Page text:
Asad, shouldn’t you have run that title through your grammar teacher first...?

You know a lot of people have asked me what the title means. My thinking behind it was to get exactly the same response from people. I want people to go see the film and then be able to explain to their friends what the title meant. So you will have to go and see the film to find out. I wouldn’t want to ruin the Mazaa you will get from the film!

You’re about to be thrust into the limelight...are you ready for the slack that might come your way...? I know a great place where they do armour plating...

The only reason people worry about the slack that comes their way is because they are worried about the work that they have put in. I know the quality of what I have made so I don’t need to worry about the slack. For instance, I was reading a review of a very recent Bollywood release – what I thought was a good film – which had been given 1 out of 5 stars by a reviewer and 4 out of 5 by another. So slack is subjective! For me personally, I have made a film based on my understanding of the audience and what I know that audience wants. It’s easy for people to sit around and criticize. No one has the courage (he didn’t actually use the word ‘courage’ but something a bit more anatomical but this being a family-friendly site and all...) to go out there and do what they truly believe in. Take the risks.

Tell me about this new force you keep talking about...

People can be quite insane these days. They are more worried about how much a film will make rather than whether the story is good or if the director did a good job or if the editor did a good job. What we have done with this film is that we have made something where people are going to sit back and they are not going to find any faults with this film! The editing, the continuity and everything has been done to absolute perfection. For instance, when our hero is punched in the face and goes down he has a different hair cut whilst he’s on the ground than what he had before he’s punched. Our film is totally commercial, it is totally Masala. I’m not worried about the slack because there’s a new force coming your way and believe me people will be blown away by this force!

Still...hope you’re thick skinned. Seriously.

When I first started as a VJ people were saying that I had landed the gig purely on the basis of my looks or because I had a British accent but later on people acknowledged that I know what I’m talking about and that’s what matters ultimately. Not my looks or my proper British accent. I’ve been in the business for about 5 or 6 years now and I’m thicker skinned than anyone you will ever meet. I don’t give a damn when someone criticizes me. I smile, take it in and try and learn from it. For me it doesn’t matter because as long as there is an inner force and a certain gut feeling, and I know I’m what talking about.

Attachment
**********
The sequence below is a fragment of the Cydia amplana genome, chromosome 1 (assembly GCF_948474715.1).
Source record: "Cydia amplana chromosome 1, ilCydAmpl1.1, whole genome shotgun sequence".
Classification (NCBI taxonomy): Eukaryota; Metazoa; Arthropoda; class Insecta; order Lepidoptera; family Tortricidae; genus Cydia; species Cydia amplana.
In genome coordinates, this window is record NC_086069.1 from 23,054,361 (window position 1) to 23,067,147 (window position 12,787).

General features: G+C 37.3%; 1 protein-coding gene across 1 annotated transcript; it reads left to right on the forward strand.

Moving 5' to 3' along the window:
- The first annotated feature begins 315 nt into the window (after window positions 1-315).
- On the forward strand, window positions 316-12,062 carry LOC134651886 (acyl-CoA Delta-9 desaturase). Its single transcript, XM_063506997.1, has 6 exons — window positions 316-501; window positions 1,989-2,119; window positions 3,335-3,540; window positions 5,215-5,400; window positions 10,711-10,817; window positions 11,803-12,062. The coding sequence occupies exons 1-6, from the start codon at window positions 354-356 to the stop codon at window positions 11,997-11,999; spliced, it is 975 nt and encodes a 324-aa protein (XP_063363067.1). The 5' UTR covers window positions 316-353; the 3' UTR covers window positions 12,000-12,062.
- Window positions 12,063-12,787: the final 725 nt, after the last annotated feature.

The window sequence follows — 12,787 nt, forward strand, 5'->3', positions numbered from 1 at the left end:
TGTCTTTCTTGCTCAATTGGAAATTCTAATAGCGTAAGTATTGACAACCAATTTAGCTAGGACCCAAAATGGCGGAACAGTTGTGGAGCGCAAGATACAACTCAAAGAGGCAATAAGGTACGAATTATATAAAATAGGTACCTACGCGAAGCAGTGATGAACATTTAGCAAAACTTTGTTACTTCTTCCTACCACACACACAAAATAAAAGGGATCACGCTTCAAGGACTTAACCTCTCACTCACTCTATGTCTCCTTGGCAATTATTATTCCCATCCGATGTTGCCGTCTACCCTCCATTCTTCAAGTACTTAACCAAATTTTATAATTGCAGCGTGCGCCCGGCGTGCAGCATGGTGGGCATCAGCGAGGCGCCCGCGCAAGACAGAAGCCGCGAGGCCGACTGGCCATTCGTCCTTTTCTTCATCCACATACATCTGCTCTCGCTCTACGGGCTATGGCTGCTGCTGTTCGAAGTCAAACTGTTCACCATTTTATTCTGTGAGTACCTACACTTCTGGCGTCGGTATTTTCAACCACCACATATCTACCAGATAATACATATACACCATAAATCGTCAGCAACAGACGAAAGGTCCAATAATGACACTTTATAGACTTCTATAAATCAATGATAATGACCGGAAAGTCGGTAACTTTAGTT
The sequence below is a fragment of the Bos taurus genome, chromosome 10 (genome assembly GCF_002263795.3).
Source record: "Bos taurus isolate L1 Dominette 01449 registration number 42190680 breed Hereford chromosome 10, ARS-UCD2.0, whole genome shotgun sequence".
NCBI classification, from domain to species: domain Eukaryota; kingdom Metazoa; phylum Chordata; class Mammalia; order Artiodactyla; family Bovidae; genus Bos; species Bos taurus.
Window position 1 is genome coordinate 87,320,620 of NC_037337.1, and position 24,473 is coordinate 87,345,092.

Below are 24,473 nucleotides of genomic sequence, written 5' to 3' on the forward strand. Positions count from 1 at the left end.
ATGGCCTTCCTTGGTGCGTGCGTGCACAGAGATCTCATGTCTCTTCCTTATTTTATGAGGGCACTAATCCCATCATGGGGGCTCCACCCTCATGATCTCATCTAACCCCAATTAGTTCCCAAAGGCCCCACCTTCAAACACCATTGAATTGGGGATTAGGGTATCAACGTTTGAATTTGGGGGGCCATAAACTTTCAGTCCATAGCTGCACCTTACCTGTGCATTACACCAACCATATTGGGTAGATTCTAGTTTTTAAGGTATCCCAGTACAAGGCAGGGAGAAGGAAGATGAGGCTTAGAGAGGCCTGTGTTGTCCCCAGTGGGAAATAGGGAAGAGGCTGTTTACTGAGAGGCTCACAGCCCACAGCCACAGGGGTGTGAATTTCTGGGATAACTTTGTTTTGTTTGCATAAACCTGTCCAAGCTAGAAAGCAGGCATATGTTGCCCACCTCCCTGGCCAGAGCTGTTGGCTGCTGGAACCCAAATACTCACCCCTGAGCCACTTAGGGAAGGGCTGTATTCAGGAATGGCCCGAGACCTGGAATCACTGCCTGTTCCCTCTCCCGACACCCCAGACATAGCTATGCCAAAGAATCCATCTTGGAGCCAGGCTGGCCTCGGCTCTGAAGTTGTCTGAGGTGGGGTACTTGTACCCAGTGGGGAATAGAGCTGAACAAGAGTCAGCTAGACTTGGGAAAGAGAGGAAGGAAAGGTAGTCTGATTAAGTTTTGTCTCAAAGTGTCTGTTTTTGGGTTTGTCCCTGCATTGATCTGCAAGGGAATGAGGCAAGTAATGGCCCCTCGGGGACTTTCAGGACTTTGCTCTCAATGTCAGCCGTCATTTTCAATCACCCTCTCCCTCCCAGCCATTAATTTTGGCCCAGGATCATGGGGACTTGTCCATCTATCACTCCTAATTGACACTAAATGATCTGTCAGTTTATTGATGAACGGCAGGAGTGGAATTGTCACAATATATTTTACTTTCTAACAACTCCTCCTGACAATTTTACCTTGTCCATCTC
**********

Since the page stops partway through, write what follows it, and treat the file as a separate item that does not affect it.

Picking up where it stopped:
So 7 Welcome to London...a ganster movie with Bollywood sensibilities. This is a new genre isn’t it? I’m imagining Layer Cake with a few song and dance numbers set on Greenwich Common...

I know a lot of people are calling it a gangster movie but it’s actually not. Just because there are gangsters in it doesn’t mean that it’s a gangster film. There was a gangster in Delhi Belly but that wasn’t called a gangster comedy or whatever. ‘7 Welcome to London’ is a thriller. Now everyone has their own perception of what a thriller is but once you’ve seen this movie you will have a different perception. The film is based in East London, home of the Kray Brothers, the Lock, Stock films. That’s Guy Ritchie’s territory. Then we have taken the Karan Johar and Aditya Chopra school of thought and infused some of that with the Punjabi guy in London. And London is also another star of this film. It shows London as no one has shown London before. Ever!

Ultimately we have put together a film that people can relate to. People will watch this film and think that they walk on the same roads as the characters. These guys don’t patronize Selfridges and Harrods. When this Punjabi guy lands in London he doesn’t assimilate immediately so he’s one of us so people will identify with that. This is a guy who’s on a journey of discovery and this film will be a journey of discovery for the people who watch it as well. On any journey, you will good people and you will meet not so good people. That realization will help you face the obstacles in your life and come through a winner and that’s what Jay’s character is all about in this film.

This must have been quite an expensive enterprise...